The wide spread disbelief and frustrations amongst managers and executives about planning theories do not seem to be caused only by the confusions over concepts and terminology, but also by the absence of a perspective of planning literature from the view point of comprehensive planning behaviour of an individual and an organization. In this paper, to explore the relationships between the concepts discussed in the planning literature, we first briefly review an hypothesis of planning behaviour which we have introduced before (Section 2), and then develop, under the framework of the hypothesis, the dimensions and subdimensions employed in an analysis (Section 3.1). Having listed the "sample" planning literature for the analysis (Section 3.3), the results are shown in the form of tables (Section 3.3). Finally, comments and discussions are made on the methodological problems, on the variety and relative mutual independence between planning concepts, on the normative vs descriptive balance of planning research, on the necessary and possibly fertile areas of future planning research, and on the relation of the analysis to the status of our hypothesis (Section 4).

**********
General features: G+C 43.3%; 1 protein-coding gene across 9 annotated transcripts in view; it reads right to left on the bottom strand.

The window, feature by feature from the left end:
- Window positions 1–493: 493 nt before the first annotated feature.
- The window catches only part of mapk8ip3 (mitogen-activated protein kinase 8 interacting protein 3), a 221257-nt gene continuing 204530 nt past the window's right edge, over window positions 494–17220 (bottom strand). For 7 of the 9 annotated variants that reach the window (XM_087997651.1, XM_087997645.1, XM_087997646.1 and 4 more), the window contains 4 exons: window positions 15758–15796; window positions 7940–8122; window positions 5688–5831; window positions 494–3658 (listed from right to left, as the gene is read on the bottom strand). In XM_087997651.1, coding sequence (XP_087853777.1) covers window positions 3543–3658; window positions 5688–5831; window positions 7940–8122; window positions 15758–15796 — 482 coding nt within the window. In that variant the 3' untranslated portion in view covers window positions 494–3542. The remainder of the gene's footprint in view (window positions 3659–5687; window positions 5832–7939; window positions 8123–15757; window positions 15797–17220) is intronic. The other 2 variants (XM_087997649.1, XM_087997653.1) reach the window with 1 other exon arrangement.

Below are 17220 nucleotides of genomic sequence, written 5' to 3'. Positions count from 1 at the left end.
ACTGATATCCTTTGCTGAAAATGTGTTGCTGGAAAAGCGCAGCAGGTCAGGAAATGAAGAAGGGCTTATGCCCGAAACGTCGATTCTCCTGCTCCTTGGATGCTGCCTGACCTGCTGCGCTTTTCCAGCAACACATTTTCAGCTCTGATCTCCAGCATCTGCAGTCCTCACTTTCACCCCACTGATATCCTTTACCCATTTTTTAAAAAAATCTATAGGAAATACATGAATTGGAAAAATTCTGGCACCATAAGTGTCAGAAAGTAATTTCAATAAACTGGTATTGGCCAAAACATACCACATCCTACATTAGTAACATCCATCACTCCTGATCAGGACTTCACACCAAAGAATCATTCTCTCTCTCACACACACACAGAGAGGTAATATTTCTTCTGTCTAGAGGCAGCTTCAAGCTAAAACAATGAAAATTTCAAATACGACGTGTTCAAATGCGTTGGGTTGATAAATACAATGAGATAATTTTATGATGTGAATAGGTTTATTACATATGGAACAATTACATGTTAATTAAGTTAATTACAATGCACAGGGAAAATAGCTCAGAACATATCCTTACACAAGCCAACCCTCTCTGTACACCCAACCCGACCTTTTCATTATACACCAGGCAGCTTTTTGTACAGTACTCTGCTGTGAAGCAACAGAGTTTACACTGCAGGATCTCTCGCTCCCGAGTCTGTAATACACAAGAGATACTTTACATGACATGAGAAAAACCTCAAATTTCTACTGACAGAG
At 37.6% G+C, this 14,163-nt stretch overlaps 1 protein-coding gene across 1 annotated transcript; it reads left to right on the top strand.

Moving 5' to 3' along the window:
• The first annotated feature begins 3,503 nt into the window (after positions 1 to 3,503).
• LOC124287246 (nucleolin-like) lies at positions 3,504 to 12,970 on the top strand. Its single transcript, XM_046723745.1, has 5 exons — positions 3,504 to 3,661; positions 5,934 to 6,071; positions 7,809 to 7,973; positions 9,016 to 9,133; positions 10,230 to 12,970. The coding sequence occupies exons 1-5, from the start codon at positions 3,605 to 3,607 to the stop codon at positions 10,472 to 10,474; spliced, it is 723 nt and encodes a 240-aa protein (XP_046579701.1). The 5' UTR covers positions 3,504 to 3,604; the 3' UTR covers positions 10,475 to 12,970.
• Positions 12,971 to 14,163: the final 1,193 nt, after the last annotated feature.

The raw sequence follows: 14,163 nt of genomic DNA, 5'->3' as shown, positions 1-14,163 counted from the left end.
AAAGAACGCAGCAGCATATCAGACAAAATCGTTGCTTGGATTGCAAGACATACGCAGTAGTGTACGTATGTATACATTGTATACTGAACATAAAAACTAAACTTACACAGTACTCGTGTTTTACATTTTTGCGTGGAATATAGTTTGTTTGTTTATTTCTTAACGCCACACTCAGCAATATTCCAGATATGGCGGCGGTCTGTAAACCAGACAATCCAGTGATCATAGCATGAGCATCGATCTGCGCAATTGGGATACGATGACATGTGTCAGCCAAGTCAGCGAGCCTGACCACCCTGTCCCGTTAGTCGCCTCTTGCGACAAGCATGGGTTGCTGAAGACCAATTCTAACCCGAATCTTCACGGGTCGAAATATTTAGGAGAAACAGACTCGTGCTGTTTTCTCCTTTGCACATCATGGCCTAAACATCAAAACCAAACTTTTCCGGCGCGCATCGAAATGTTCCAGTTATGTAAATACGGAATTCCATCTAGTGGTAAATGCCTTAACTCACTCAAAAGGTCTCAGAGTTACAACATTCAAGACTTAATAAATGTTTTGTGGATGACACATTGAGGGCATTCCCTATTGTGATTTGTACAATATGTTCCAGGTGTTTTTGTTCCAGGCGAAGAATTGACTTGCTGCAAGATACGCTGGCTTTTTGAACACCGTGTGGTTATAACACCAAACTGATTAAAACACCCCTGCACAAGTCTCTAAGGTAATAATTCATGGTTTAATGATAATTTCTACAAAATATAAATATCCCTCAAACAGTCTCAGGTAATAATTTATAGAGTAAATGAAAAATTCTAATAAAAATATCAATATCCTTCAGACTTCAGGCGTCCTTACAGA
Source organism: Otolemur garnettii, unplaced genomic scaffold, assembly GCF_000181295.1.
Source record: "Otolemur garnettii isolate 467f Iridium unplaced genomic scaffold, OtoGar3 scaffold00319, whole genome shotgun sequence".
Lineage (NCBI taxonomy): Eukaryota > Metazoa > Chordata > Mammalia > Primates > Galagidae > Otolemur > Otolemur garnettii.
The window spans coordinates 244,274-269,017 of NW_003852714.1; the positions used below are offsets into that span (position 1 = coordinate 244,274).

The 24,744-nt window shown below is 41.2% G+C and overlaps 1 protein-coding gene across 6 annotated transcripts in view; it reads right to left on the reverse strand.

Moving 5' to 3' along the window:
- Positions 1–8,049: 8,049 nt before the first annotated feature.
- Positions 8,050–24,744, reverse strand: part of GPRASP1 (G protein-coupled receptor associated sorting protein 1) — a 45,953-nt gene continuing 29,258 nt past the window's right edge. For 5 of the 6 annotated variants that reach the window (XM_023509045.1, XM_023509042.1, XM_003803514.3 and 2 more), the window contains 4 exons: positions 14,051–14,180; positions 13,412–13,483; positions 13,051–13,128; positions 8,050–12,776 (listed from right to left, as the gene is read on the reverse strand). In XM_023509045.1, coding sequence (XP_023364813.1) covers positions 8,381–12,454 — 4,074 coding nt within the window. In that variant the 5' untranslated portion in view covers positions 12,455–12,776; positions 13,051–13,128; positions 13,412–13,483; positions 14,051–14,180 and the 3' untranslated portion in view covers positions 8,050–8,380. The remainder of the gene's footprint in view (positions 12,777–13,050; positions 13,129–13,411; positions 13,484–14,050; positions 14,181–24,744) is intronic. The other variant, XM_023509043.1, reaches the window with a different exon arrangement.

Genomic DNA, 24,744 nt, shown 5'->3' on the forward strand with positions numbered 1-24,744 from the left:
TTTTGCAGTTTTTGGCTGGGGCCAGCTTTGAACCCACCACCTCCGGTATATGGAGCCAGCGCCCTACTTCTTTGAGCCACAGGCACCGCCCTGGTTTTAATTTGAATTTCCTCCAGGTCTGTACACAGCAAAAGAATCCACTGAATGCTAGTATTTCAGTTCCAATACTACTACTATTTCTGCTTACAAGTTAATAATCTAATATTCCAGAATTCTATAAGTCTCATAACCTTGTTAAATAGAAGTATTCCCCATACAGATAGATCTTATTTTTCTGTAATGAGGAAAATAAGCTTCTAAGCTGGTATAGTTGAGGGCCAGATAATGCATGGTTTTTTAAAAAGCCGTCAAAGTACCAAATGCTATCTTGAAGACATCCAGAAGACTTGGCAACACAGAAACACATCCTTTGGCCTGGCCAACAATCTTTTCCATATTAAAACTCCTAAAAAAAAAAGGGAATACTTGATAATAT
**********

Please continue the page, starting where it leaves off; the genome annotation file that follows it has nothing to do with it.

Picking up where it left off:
ASJC Scopus subject areas
- Information Systems and Management
- Management Science and Operations Research
- Statistics, Probability and Uncertainty
- Applied Mathematics
- Modelling and Simulation